This is not a propitious time to proclaim to the world that Australians are not interested in India, Japan, Korea and all the nations of mainland Southeast Asia. That, however, is what the National Library of Australia has done by announcing it will stop its systematic collecting of materials about

Canberra vs Beijing: A reply to Alan Dupont

Australia’s national debate about China has been dramatically transformed over the last few years. China’s rise is arguably the most important thing to happen to Australia’s place in the world since federation, so the fact that we are debating its implications so openly and

Cambodia: Caught in the middle

Even as it grapples with the economic fallout of Covid-19, Cambodia has a China problem. The perception of Prime Minister Hun Sen as a stooge for Beijing became entrenched long before the coronavirus outbreak – but it was left unexplained. However, as the virus is gradually brought under control,

Diego Garcia: India’s conundrum

The tug-of-war between the United Kingdom and Mauritius over Chagos archipelago – and the US military base on Diego Garcia – is hotting up. In 2019, the United Nations General Assembly passed a resolution which endorsed a non binding decision from the International Court of Justice that

The geopolitical consequences of a pandemic

The global system is in a state of flux. China’s renewed territorial assertions and growing military power continue to pose challenges to regional peace and stability. US-Russia relations have plummeted into a downward spiral. We have passed through a crisis on the Korean Peninsula that has had a

Kashmir Covid response sparks fear and suspicion

India’s high-handedness in Kashmir amid a global pandemic has further exacerbated a tense situation in the restive valley. The latest causality of harsh policies has been people, mostly students, locked up in quarantine centres across Kashmir. In March, when Kashmiri students studying outside

Seizing the chance to chart “The India Way”

A Chinese proverb holds that “the beginning of wisdom is calling things by the right name”. For those of us in New Delhi, it is refreshing to see India actively pitch its Covid-19 diplomacy to articulate “The India Way” in global conversations. What this means in practical terms is a

COVIDcast: Xi Jinping and Covid-19

In this episode of COVIDcast, Richard McGregor, Lowy Institute Senior Fellow, sat down with Chris Buckley of the New York Times to discuss Xi Jinping’s China. Buckley is widely acknowledged as one the world’s leading authorities on Chinese politics. He was back in his hometown of Sydney after

Thailand: Another dissenter disappears

On 4 June, Wanchalearm Satsaksit – a self-exiled Thai political activist living in Cambodia’s capital, Phnom Penh – vanished. He was almost certainly abducted. CCTV footage shows him taken away in a black car. His sister, who was on the phone with him when he was seized, told BBC Thai that he

North Korea may have benefited from the pandemic after all

Recent news reports about North Korea reopening its schools and easing its restrictions on border trade with China after more than four months of coronavirus-related closure indicate that normalcy is returning to the Hermit Kingdom. While it would be far-fetched to fairly evaluate Pyongyang’s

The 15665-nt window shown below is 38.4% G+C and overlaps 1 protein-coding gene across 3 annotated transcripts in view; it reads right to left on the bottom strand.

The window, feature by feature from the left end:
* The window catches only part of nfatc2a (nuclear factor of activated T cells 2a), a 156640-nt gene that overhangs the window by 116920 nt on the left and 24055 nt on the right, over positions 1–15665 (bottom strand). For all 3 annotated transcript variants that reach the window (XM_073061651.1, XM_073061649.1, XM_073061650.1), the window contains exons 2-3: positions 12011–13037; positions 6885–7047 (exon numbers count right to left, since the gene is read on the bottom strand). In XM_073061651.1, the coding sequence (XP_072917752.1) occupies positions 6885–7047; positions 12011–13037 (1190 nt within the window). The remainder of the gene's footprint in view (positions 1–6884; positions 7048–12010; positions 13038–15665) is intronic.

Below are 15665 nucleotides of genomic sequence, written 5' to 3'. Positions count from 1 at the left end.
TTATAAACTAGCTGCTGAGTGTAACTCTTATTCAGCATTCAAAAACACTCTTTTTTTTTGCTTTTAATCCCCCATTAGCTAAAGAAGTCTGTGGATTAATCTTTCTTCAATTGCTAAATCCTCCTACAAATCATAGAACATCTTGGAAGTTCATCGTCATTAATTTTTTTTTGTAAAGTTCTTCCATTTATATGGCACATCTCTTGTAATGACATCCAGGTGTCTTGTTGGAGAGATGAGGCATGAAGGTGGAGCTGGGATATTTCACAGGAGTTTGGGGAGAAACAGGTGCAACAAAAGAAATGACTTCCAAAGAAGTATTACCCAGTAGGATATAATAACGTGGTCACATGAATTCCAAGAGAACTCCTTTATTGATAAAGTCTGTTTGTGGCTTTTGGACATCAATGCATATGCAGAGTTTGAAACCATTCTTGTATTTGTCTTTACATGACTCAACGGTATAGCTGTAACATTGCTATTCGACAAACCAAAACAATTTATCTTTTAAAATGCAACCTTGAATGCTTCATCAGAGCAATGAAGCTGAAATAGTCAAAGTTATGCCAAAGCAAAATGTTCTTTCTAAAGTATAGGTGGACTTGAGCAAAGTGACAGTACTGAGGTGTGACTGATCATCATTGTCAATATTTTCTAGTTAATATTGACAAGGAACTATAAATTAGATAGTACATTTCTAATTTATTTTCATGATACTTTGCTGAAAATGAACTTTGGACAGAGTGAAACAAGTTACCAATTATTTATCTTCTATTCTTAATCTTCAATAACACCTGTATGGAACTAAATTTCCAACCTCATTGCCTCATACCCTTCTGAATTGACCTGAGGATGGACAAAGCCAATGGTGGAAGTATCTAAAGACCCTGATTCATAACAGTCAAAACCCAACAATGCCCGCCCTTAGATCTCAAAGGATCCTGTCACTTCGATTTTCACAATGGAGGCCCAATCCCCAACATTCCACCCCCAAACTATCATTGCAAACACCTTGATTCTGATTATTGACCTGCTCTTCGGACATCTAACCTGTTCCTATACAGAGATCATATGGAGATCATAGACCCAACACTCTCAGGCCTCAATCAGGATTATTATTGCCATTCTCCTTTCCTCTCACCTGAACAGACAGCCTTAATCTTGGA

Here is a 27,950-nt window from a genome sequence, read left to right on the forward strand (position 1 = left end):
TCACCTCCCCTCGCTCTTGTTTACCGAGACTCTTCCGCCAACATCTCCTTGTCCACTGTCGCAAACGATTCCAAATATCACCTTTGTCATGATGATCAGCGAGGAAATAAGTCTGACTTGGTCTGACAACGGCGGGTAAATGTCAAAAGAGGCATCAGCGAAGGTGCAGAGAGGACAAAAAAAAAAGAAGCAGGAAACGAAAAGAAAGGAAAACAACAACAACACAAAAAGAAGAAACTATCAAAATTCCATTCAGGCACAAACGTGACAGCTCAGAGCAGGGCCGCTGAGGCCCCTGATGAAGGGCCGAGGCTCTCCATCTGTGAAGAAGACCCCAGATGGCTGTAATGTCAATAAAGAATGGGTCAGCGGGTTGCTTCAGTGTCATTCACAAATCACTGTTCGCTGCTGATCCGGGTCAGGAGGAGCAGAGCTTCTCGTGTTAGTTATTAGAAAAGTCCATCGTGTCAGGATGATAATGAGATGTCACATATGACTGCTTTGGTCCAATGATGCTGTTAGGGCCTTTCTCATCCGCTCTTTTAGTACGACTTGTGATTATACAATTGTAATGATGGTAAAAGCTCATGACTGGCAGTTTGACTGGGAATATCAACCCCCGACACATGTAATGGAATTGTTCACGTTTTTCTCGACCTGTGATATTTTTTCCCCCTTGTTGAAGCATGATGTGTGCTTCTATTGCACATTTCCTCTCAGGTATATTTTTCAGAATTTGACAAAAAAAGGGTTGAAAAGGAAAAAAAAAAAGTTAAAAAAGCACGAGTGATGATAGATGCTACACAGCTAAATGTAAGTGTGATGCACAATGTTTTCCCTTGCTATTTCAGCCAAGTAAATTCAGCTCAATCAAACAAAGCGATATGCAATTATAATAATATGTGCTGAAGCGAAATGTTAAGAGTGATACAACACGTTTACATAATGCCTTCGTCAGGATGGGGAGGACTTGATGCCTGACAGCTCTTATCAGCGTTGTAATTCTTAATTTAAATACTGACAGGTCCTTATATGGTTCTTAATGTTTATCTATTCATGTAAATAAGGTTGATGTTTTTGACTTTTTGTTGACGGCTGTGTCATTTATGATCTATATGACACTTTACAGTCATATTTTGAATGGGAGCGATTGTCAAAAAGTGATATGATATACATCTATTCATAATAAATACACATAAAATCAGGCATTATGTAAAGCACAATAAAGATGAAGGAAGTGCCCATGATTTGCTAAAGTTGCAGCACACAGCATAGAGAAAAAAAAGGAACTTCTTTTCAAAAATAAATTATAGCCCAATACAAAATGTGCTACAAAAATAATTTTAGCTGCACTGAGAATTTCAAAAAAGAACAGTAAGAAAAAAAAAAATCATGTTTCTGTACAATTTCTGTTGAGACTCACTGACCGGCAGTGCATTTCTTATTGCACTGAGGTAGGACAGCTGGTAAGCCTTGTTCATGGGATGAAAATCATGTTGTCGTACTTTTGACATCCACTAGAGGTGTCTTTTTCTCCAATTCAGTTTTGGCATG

COVIDcast: Xi Jinping and COVID-19

COVIDcast is a Lowy Institute pop-up podcast for anyone interested in understanding the effect of coronavirus on global politics. Each week for the next few weeks, Lowy Institute experts will sit down to discuss the implications of coronavirus for the world. In this episode of COVIDcast, Richard

Hong Kong: What China stands to lose

China’s recent national security legislation and ensuing crackdowns in Hong Kong are a certain sign of the Chinese Communist Party’s fragility as it deals with its economic woes amid Covid-19. Xi Jinping’s latest move to suppress political dissent is a blatant, but failed, attempt to convey

China toys with a new propaganda technique: Irony

As the world struggles with the Covid-19 crisis, the US and China have been locked in a heated propaganda warfare over the handling of the virus. Hitting back at President Donald Trump’s claim that “China let it spread”, Chinese official media angrily accused the US of “groundless accusation

The case for Australian strategic ambiguity

It is June 2021. An American destroyer sailing near a reef held by Beijing in the South China Sea has had a collision with a Chinese frigate that was attempting to drive it off. Both vessels have suffered multiple fatalities and, damaged, are at anchor near the reef. While who was at fault is

The gravity of China’s space base in Argentina

For most people, the first things that likely come to mind when imagining Patagonia in South America are mountains, glaciers, lakes and fjords. But there is also a lesser-known tourist destination: the visitors centre of a Chinese-owned space station in remote north-west Patagonia, Argentina. In

New Zealand and China: Contending with words and actions

New Zealand was one of the more than 130 countries which, at the recent World Health Assembly, sponsored a resolution setting up an independent inquiry into Covid-19 – a proposal initially rejected by China. New Zealand also backed Taiwan gaining observer status at the World Health Organisation,